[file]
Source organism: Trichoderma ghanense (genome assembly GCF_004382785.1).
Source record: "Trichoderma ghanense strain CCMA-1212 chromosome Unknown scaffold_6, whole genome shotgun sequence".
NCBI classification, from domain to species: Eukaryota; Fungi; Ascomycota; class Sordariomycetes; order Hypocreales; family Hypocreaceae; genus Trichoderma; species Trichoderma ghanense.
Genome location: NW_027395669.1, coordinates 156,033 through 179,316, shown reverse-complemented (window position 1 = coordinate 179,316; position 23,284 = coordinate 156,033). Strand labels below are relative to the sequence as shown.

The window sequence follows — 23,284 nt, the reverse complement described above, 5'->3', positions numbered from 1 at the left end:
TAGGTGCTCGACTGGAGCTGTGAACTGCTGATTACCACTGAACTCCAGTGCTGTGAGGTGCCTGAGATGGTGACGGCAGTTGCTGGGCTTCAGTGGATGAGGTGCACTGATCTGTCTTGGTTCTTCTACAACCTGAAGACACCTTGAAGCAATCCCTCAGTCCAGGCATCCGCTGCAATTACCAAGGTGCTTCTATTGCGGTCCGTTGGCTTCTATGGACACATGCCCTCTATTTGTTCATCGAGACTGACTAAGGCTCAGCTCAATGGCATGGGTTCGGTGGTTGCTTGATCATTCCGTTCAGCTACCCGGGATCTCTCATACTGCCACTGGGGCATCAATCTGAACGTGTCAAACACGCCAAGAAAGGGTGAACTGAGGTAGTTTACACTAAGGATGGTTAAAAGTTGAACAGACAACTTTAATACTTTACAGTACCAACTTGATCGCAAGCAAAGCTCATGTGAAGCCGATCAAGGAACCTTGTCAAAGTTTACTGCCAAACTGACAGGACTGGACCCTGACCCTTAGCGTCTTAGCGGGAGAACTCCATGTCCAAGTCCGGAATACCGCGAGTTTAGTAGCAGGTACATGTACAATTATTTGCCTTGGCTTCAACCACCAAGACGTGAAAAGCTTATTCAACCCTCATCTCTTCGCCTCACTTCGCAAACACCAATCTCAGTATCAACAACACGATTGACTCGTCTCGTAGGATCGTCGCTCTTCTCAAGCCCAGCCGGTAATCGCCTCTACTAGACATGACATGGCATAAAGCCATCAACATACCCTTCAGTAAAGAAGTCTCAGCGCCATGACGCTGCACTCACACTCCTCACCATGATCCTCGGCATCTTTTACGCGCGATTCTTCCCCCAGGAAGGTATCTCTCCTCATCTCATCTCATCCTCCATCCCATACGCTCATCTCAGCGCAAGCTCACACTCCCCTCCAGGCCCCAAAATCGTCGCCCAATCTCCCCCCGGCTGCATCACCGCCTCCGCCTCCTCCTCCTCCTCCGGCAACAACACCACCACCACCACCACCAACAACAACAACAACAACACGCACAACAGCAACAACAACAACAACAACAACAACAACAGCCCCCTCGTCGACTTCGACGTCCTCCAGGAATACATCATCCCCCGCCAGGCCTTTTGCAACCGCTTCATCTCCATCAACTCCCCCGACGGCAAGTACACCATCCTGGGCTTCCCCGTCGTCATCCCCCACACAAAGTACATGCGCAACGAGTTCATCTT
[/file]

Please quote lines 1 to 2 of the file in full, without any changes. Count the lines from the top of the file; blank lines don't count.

Source organism: Trichoderma ghanense (genome assembly GCF_004382785.1).
Source record: "Trichoderma ghanense strain CCMA-1212 chromosome Unknown scaffold_6, whole genome shotgun sequence".